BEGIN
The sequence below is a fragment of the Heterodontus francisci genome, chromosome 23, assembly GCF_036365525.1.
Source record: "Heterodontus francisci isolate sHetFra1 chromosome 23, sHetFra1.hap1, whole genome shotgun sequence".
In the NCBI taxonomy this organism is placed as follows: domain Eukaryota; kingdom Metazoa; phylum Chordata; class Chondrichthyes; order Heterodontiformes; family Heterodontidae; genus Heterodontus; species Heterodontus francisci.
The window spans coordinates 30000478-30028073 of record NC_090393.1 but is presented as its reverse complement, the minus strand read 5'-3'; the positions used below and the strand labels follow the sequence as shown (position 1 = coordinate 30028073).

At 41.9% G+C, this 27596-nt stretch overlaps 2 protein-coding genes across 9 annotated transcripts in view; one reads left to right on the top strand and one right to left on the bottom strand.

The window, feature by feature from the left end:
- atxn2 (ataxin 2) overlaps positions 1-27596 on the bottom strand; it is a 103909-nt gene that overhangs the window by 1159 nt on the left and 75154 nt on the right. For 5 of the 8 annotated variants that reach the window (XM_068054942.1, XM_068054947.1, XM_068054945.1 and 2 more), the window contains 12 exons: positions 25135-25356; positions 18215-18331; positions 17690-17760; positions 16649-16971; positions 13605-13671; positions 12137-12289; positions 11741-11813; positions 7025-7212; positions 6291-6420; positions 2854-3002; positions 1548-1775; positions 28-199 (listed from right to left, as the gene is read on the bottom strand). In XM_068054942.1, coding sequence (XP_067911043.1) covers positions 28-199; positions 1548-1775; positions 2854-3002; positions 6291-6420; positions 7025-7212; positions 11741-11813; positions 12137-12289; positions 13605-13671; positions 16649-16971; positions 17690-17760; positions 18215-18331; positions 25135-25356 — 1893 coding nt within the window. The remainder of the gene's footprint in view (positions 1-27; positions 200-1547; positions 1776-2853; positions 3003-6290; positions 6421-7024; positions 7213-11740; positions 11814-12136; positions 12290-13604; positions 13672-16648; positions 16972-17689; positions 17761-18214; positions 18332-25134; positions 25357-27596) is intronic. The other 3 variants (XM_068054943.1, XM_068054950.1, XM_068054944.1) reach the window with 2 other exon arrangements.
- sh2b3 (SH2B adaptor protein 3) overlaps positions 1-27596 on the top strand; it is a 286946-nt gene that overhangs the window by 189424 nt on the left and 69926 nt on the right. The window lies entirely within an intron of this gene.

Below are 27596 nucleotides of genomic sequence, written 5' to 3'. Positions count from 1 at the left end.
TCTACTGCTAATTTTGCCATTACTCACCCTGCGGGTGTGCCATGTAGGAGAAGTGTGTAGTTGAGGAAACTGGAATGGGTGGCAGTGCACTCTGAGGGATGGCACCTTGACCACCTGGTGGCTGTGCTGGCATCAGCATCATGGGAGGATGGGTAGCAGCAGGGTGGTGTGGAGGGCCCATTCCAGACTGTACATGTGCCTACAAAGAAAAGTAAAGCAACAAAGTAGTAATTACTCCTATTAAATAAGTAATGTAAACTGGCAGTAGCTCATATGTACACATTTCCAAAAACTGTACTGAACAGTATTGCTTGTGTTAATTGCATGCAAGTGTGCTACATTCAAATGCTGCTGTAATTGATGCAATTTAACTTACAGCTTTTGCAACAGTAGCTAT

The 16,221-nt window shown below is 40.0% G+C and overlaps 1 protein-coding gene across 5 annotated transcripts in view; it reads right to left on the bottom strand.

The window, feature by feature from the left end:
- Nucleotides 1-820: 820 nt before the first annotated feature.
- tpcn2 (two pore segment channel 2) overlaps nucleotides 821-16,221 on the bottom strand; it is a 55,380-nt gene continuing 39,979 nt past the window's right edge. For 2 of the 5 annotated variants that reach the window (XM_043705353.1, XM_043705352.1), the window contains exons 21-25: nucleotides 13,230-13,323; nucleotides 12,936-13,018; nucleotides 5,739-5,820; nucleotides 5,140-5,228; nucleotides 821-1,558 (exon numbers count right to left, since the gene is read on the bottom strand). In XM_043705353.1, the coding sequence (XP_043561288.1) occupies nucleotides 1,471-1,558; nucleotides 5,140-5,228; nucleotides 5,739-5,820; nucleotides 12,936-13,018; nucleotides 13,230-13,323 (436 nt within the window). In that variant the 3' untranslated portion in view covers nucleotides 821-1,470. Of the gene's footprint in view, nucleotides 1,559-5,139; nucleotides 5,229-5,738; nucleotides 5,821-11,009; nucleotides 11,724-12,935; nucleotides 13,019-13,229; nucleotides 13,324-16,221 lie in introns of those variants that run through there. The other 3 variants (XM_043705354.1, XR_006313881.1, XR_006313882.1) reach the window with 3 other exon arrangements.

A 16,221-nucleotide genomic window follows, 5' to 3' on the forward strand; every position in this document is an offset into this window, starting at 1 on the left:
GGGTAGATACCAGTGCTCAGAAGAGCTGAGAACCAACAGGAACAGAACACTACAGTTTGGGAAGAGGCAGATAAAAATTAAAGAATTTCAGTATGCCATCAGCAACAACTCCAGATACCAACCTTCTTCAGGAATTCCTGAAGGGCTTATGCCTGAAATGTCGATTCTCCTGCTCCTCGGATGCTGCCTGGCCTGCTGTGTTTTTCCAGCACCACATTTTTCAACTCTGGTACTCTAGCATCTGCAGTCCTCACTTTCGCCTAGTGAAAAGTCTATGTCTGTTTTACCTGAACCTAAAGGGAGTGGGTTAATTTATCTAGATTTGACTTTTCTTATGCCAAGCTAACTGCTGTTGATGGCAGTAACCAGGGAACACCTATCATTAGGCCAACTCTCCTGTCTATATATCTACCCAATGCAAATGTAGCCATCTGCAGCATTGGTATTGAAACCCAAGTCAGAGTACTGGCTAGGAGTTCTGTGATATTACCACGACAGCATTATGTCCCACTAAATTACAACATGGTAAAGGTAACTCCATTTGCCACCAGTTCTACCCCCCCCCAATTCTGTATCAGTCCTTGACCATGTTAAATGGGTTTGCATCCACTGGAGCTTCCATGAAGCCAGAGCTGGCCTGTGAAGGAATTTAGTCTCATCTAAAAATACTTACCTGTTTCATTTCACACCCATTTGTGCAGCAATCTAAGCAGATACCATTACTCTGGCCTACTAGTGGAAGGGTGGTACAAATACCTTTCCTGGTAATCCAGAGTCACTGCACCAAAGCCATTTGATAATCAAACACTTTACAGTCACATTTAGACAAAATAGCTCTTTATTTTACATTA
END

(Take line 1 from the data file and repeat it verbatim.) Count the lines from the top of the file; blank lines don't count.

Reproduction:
The sequence below is a fragment of the Heterodontus francisci genome, chromosome 23, assembly GCF_036365525.1.